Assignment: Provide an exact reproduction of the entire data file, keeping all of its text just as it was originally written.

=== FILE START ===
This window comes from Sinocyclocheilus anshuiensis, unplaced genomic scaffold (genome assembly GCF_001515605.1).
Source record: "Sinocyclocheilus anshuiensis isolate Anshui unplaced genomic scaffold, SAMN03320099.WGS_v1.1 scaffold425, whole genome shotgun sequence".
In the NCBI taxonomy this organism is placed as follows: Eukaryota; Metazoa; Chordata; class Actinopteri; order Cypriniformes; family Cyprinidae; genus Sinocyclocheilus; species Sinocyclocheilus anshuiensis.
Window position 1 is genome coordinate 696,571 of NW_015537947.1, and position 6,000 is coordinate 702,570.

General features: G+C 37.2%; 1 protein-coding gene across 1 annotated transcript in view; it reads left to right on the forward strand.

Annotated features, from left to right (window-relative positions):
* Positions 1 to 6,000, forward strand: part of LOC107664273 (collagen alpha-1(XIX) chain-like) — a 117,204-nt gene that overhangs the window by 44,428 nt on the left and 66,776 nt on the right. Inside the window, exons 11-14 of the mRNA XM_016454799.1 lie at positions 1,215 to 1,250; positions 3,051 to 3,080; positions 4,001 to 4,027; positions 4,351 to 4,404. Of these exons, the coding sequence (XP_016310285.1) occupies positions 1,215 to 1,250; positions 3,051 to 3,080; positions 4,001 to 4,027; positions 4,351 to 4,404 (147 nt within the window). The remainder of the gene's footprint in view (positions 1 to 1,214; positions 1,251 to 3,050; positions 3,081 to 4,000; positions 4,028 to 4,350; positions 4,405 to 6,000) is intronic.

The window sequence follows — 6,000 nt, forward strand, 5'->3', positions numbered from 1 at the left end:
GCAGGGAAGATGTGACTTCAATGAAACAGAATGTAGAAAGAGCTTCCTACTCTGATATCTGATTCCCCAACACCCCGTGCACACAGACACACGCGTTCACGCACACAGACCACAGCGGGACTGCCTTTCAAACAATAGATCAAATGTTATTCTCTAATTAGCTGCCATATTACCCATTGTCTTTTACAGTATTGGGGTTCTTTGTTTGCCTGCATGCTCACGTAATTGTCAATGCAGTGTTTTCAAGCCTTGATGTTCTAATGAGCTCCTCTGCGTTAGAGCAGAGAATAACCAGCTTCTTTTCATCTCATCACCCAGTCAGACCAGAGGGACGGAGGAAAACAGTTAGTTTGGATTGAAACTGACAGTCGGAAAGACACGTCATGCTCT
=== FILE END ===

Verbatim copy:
This window comes from Sinocyclocheilus anshuiensis, unplaced genomic scaffold (genome assembly GCF_001515605.1).
Source record: "Sinocyclocheilus anshuiensis isolate Anshui unplaced genomic scaffold, SAMN03320099.WGS_v1.1 scaffold425, whole genome shotgun sequence".
In the NCBI taxonomy this organism is placed as follows: Eukaryota; Metazoa; Chordata; class Actinopteri; order Cypriniformes; family Cyprinidae; genus Sinocyclocheilus; species Sinocyclocheilus anshuiensis.
Window position 1 is genome coordinate 696,571 of NW_015537947.1, and position 6,000 is coordinate 702,570.

General features: G+C 37.2%; 1 protein-coding gene across 1 annotated transcript in view; it reads left to right on the forward strand.

Annotated features, from left to right (window-relative positions):
* Positions 1 to 6,000, forward strand: part of LOC107664273 (collagen alpha-1(XIX) chain-like) — a 117,204-nt gene that overhangs the window by 44,428 nt on the left and 66,776 nt on the right. Inside the window, exons 11-14 of the mRNA XM_016454799.1 lie at positions 1,215 to 1,250; positions 3,051 to 3,080; positions 4,001 to 4,027; positions 4,351 to 4,404. Of these exons, the coding sequence (XP_016310285.1) occupies positions 1,215 to 1,250; positions 3,051 to 3,080; positions 4,001 to 4,027; positions 4,351 to 4,404 (147 nt within the window). The remainder of the gene's footprint in view (positions 1 to 1,214; positions 1,251 to 3,050; positions 3,081 to 4,000; positions 4,028 to 4,350; positions 4,405 to 6,000) is intronic.

The window sequence follows — 6,000 nt, forward strand, 5'->3', positions numbered from 1 at the left end:
GCAGGGAAGATGTGACTTCAATGAAACAGAATGTAGAAAGAGCTTCCTACTCTGATATCTGATTCCCCAACACCCCGTGCACACAGACACACGCGTTCACGCACACAGACCACAGCGGGACTGCCTTTCAAACAATAGATCAAATGTTATTCTCTAATTAGCTGCCATATTACCCATTGTCTTTTACAGTATTGGGGTTCTTTGTTTGCCTGCATGCTCACGTAATTGTCAATGCAGTGTTTTCAAGCCTTGATGTTCTAATGAGCTCCTCTGCGTTAGAGCAGAGAATAACCAGCTTCTTTTCATCTCATCACCCAGTCAGACCAGAGGGACGGAGGAAAACAGTTAGTTTGGATTGAAACTGACAGTCGGAAAGACACGTCATGCTCT